Eight of the 10 most diverse banks and insurers in the research have an operating profit margin (the profit a company generates from its core business before interest and taxes as a percentage of sales) above the financial-industry average of 5.8%, the project found. And shares of Progressive and JPMorgan, the study's top two scorers, outperformed both the financial-industry average and the S&P 500 on a five-year and 10-year basis through June.
Even the best performers, though, have room to grow.
While women currently make up 30% of the senior leadership globally at JPMorgan,I ethnic diversity at the top is considerably lower. Pam Lipp-Hendricks, head of executive talent management and diversity, says that is something the company is working to improve.
"In the U.S., 50% of our firm's workforce is ethnically diverse," she says. "That said, we know we have work to do to increase the representation of ethnically diverse employees at senior levels of the company."
Citigroup, meanwhile, said earlier this year that its female employees earn 29% less than men without adjusting for factors like job title and seniority. The company, which disclosed the data following pressure from activist investor Arjuna Capital, has now set a goal to have at least 40% of its mid- and senior-level roles filled by women by 2021.
"This analysis underscores the importance of our goals to increase the representation of women and U.S. minorities in senior and higher-paying roles at Citi by the end of 2021," says Terry Hogan, global head of diversity and talent management at Citi. "We are focused on this work and empowering teams to implement new programs to increase diversity across the company, to learn from each other's successes and to scale these approaches across the organization."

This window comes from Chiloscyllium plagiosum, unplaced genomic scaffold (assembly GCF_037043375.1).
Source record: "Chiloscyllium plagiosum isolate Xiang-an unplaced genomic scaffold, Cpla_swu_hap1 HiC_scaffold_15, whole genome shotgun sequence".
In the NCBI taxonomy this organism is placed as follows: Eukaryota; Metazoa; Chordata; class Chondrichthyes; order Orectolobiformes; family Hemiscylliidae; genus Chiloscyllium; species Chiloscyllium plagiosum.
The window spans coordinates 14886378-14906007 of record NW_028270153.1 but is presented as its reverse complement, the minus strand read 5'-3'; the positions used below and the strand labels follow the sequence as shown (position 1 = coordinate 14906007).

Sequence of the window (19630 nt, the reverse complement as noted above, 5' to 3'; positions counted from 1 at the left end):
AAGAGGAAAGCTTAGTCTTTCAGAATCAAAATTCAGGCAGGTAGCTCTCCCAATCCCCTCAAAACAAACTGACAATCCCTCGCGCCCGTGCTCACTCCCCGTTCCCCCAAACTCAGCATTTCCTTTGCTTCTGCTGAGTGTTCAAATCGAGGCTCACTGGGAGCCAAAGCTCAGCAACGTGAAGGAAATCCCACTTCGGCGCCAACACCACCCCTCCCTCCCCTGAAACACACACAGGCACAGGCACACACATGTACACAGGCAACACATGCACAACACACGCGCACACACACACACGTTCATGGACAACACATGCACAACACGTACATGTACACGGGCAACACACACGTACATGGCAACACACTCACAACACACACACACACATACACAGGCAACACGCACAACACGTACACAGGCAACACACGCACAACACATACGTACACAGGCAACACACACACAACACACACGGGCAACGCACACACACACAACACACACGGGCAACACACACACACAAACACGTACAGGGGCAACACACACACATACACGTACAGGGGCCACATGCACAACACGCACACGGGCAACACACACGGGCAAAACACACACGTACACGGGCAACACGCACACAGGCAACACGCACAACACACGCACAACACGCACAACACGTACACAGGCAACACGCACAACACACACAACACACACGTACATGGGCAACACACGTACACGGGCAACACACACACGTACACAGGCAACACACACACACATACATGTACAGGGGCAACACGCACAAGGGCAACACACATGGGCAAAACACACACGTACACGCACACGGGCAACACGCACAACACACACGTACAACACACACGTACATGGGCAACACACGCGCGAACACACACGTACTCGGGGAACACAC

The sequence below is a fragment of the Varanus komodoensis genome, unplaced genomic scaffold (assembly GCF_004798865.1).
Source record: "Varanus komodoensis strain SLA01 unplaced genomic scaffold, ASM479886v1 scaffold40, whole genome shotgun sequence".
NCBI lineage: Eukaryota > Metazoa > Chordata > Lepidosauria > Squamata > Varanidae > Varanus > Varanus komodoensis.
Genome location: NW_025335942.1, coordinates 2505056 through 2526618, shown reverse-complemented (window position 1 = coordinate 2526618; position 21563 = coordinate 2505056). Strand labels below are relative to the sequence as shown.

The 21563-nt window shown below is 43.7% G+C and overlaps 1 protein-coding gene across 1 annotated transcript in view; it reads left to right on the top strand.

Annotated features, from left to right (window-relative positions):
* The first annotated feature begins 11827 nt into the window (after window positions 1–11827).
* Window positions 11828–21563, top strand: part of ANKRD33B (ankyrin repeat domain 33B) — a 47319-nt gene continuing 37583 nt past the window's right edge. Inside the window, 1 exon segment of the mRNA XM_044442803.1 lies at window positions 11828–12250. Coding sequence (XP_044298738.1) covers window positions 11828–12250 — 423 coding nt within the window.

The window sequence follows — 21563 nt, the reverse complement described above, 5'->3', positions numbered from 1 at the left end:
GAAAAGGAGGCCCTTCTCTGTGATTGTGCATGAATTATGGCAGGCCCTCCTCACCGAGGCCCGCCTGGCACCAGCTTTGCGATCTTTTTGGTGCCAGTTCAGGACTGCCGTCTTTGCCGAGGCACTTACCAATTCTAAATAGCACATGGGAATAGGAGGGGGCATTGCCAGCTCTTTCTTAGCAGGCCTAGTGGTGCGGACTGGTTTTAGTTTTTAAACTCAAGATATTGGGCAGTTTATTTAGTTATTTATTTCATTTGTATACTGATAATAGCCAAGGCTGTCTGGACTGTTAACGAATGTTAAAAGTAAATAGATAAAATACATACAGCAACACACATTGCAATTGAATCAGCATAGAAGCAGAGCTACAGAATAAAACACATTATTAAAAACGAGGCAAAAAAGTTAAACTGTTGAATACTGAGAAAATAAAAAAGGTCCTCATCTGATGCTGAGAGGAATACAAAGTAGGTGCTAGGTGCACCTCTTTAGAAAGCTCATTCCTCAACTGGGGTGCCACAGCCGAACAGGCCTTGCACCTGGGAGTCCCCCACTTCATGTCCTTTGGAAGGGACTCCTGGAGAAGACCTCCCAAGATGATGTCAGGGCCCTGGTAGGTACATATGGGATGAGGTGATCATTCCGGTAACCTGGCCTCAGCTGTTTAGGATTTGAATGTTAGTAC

Some say incumbent firms are facing additional pressure to hire, promote and retain diverse talent from fintech startups.
Fintech companies are smaller, more flexible and highly adaptable to societal changes, so they are able to have conversations around diversity and inclusion in a way that traditional institutions sometimes can't, says Ms. Jones.
"These new companies can have a stand on #MeToo and Black Lives Matter and be very vocal about it, and they can do so because they are not beholden to the parameters of the old guard," she says.
Financial companies also have to keep up with traditional peers who are rolling out diversity initiatives.
"The reality is that there is a lot of competition" within the financial sector to have the best D&I strategies, says Cynthia Bowman, chief diversity and inclusion and talent acquisition officer at Bank of America.
"You have to ensure that over time you are becoming much more granular and targeted, identifying areas of opportunities, being more transparent around how you use data," she says.
Ms. Sardon is a reporter for The Wall Street Journal in Barcelona. She can be reached at firstname.lastname@example.org.
(END) Dow Jones Newswires
October 26, 2019 08:14 ET (12:14 GMT)